Additionally, sustain is nearly non-existent. LoH requires primary affixes which takes away from our already terrible DPS, LPS is the same, LPSS both takes primary affixes AND is extremely poor and Globes took a pretty big hit in 2.1. Monks actually have access to healing skills but, for some reason, they are tuned to be SO weak that they are essentially non-existent.

Resource Management

This is a more fundamental problem than the other two issues. Mere number tweaks would likely not result in this issue being resolved.

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A Total Guide to Greater Rifts

Greater Rifts (GRs, initially known as Tiered Rifts) are a higher level of Nephalem Rift, meant to provide a greater challenge and greater rewards for players geared well enough to take them on. Greater Rifts are timed, and *must* be completed within 15 minutes to earn rewards. All treasure in Greater Rifts, with usually a legendary item or two, comes from the DiabloWikiGreater Rift Guardian (GRG) which is an upgraded version of the regular DiabloWikiRift Guardians.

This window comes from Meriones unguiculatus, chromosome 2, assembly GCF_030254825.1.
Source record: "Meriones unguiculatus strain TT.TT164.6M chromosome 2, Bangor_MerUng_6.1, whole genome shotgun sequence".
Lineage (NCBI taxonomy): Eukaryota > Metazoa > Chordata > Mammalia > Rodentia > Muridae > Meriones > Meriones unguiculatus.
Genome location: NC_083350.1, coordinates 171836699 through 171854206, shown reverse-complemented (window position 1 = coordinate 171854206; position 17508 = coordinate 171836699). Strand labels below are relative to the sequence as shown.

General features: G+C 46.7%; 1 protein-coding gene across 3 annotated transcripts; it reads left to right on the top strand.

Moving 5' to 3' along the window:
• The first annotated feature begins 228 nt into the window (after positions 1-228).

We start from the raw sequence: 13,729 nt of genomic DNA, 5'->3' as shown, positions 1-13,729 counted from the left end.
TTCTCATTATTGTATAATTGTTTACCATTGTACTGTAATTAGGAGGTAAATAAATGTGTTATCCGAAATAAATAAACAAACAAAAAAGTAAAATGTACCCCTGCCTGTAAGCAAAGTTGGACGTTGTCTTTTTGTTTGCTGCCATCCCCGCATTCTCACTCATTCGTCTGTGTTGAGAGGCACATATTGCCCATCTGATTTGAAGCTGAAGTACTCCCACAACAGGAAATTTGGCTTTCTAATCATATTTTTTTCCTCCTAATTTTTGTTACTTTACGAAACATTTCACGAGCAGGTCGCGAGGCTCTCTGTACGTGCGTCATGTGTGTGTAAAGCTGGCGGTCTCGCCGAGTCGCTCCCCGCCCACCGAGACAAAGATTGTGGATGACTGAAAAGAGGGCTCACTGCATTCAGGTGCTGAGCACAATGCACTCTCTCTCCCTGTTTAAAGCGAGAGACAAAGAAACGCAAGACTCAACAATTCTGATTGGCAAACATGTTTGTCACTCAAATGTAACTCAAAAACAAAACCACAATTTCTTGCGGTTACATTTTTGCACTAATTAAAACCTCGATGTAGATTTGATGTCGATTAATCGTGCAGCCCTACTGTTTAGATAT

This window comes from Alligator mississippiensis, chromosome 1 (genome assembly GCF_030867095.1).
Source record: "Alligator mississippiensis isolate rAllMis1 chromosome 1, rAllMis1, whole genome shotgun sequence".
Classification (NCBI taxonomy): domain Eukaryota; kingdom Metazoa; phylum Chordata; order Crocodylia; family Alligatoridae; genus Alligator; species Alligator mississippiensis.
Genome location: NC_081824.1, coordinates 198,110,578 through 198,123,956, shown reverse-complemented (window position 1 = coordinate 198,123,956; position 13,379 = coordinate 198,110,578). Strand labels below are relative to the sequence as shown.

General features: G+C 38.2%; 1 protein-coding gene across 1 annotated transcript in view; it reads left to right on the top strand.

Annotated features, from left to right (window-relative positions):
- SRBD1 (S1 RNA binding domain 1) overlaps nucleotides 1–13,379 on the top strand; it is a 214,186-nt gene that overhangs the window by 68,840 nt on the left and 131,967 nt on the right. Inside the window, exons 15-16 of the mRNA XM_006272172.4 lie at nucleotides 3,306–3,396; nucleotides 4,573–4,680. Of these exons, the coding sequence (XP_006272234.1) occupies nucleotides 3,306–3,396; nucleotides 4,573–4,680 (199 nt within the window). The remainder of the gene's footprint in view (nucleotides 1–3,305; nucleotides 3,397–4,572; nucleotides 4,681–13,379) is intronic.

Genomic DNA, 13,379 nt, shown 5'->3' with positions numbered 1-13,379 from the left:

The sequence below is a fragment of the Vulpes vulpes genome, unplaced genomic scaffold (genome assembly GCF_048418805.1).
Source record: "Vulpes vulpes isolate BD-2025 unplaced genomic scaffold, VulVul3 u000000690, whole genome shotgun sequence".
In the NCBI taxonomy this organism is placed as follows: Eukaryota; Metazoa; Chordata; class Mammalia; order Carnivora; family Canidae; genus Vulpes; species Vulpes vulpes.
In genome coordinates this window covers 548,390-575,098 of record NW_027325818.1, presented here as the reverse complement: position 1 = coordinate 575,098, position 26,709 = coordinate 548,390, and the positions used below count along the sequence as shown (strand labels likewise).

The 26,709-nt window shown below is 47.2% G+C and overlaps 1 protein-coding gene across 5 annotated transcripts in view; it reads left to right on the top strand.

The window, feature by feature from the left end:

Greater Rift CompletionDifficulty: Greater Rifts are numbered as a measure of their difficulty. A level 1 Greater Rift is very easy, equivalent to Normal difficulty (or less.) Greater Rifts scale up quickly though, and will become challenging for any player ability. Level 8 is equivalent to about Torment 1, Level 15 is equivalent to about [Torment 3, and Level 25 is approximately the same as Torment 6. There should be an infinite number or Greater Rift levels since each one merely increases the hit points and damage of the monsters by some percentage.

Shrines: There are virtually no DiabloWikishrines or DiabloWikipylons in Greater Rifts. Pylons are seen occasionally, but their bonuses last only 15 seconds (instead of the usual 30) and Blizzard specifically said that DiabloWikiConduit Pylons would not be found in Greater Rifts since they are so powerful they would skew the entire rift DiabloWikiLeaderboard system.